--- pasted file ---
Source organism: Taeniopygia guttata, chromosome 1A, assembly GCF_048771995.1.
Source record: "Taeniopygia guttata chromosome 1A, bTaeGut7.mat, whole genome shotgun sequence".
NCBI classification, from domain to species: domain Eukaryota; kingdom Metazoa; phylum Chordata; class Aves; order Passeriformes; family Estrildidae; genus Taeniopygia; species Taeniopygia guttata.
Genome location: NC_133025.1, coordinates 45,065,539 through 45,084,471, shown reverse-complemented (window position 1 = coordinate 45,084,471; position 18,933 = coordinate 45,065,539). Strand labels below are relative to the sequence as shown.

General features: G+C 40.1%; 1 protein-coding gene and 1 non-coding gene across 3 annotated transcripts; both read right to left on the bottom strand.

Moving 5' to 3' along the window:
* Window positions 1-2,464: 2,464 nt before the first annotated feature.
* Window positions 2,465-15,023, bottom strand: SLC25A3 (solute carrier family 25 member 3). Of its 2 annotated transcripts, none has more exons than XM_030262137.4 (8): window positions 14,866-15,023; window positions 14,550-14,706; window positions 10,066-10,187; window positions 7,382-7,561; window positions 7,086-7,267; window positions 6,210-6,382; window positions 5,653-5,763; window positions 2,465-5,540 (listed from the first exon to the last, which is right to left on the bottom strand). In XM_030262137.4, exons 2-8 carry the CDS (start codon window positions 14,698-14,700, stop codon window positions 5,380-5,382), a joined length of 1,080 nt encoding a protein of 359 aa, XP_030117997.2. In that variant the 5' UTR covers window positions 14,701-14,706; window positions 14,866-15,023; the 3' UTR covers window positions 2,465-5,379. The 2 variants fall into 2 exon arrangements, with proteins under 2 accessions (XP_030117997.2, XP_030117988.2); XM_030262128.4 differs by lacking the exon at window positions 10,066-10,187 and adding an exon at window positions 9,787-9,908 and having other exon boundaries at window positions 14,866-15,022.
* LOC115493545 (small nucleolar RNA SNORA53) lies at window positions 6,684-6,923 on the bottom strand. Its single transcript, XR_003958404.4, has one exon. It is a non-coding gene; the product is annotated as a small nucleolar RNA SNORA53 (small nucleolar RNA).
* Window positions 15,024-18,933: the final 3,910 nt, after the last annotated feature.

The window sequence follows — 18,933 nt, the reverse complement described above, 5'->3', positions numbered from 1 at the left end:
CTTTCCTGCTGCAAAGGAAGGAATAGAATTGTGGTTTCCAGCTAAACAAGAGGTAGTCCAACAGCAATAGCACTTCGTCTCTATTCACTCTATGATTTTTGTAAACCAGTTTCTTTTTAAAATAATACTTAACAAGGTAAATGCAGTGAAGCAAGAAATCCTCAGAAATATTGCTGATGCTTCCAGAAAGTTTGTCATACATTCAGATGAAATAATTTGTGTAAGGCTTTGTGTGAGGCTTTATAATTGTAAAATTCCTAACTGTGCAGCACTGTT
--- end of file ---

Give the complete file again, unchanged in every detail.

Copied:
Source organism: Taeniopygia guttata, chromosome 1A, assembly GCF_048771995.1.
Source record: "Taeniopygia guttata chromosome 1A, bTaeGut7.mat, whole genome shotgun sequence".
NCBI classification, from domain to species: domain Eukaryota; kingdom Metazoa; phylum Chordata; class Aves; order Passeriformes; family Estrildidae; genus Taeniopygia; species Taeniopygia guttata.
Genome location: NC_133025.1, coordinates 45,065,539 through 45,084,471, shown reverse-complemented (window position 1 = coordinate 45,084,471; position 18,933 = coordinate 45,065,539). Strand labels below are relative to the sequence as shown.

General features: G+C 40.1%; 1 protein-coding gene and 1 non-coding gene across 3 annotated transcripts; both read right to left on the bottom strand.

Moving 5' to 3' along the window:
* Window positions 1-2,464: 2,464 nt before the first annotated feature.
* Window positions 2,465-15,023, bottom strand: SLC25A3 (solute carrier family 25 member 3). Of its 2 annotated transcripts, none has more exons than XM_030262137.4 (8): window positions 14,866-15,023; window positions 14,550-14,706; window positions 10,066-10,187; window positions 7,382-7,561; window positions 7,086-7,267; window positions 6,210-6,382; window positions 5,653-5,763; window positions 2,465-5,540 (listed from the first exon to the last, which is right to left on the bottom strand). In XM_030262137.4, exons 2-8 carry the CDS (start codon window positions 14,698-14,700, stop codon window positions 5,380-5,382), a joined length of 1,080 nt encoding a protein of 359 aa, XP_030117997.2. In that variant the 5' UTR covers window positions 14,701-14,706; window positions 14,866-15,023; the 3' UTR covers window positions 2,465-5,379. The 2 variants fall into 2 exon arrangements, with proteins under 2 accessions (XP_030117997.2, XP_030117988.2); XM_030262128.4 differs by lacking the exon at window positions 10,066-10,187 and adding an exon at window positions 9,787-9,908 and having other exon boundaries at window positions 14,866-15,022.
* LOC115493545 (small nucleolar RNA SNORA53) lies at window positions 6,684-6,923 on the bottom strand. Its single transcript, XR_003958404.4, has one exon. It is a non-coding gene; the product is annotated as a small nucleolar RNA SNORA53 (small nucleolar RNA).
* Window positions 15,024-18,933: the final 3,910 nt, after the last annotated feature.

The window sequence follows — 18,933 nt, the reverse complement described above, 5'->3', positions numbered from 1 at the left end:
CTTTCCTGCTGCAAAGGAAGGAATAGAATTGTGGTTTCCAGCTAAACAAGAGGTAGTCCAACAGCAATAGCACTTCGTCTCTATTCACTCTATGATTTTTGTAAACCAGTTTCTTTTTAAAATAATACTTAACAAGGTAAATGCAGTGAAGCAAGAAATCCTCAGAAATATTGCTGATGCTTCCAGAAAGTTTGTCATACATTCAGATGAAATAATTTGTGTAAGGCTTTGTGTGAGGCTTTATAATTGTAAAATTCCTAACTGTGCAGCACTGTT